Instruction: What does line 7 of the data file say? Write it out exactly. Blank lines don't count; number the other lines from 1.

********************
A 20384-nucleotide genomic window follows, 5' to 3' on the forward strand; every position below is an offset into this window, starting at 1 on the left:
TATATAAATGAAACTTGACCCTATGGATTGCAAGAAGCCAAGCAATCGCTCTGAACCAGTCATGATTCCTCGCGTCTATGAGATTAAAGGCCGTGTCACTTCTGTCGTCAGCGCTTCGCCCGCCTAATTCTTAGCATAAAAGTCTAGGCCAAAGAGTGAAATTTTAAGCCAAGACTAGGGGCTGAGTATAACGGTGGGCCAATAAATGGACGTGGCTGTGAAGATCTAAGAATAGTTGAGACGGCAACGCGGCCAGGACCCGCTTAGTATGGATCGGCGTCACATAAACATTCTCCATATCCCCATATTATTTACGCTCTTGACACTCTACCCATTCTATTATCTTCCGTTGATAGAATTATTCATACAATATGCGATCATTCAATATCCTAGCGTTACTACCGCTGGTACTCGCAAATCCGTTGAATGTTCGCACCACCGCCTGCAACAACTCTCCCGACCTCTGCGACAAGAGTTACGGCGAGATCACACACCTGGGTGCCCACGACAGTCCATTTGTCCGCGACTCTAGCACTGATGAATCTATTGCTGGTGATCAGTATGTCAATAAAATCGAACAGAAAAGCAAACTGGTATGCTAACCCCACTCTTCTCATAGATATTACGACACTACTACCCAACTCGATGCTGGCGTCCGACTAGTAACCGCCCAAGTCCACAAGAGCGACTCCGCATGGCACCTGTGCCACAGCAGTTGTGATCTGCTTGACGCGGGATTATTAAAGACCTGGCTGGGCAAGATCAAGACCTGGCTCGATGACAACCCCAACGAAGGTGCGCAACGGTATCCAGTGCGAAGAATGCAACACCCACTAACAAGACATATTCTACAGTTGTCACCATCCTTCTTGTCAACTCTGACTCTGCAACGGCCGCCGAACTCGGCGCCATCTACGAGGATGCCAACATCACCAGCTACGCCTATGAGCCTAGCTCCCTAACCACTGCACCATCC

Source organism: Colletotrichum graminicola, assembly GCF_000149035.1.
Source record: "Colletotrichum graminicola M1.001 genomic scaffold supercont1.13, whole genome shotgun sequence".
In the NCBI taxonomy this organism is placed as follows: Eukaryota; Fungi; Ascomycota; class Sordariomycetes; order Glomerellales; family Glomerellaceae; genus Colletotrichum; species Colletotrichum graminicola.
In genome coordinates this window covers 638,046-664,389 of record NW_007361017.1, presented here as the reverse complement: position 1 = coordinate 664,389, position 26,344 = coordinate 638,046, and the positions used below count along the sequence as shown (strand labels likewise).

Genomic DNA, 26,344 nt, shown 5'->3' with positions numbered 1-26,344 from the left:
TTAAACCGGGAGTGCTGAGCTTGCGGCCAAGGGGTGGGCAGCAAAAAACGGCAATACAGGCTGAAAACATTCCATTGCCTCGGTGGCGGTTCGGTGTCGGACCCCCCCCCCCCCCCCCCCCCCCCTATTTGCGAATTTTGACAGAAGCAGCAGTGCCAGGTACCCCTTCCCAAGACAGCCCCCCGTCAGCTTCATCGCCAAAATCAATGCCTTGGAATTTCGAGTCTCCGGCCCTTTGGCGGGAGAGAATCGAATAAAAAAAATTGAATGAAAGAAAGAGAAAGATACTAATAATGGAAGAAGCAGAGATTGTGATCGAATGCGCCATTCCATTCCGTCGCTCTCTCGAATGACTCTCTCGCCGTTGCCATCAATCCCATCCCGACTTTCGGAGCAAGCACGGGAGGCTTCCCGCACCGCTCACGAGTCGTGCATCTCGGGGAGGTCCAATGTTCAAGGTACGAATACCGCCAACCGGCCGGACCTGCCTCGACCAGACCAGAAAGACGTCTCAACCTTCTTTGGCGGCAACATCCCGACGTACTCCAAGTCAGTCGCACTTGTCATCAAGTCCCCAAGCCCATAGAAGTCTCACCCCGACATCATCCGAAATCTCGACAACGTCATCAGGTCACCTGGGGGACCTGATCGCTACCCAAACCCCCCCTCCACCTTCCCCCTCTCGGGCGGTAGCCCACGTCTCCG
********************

Genomic DNA, 26,344 nt, shown 5'->3' with positions numbered 1-26,344 from the left: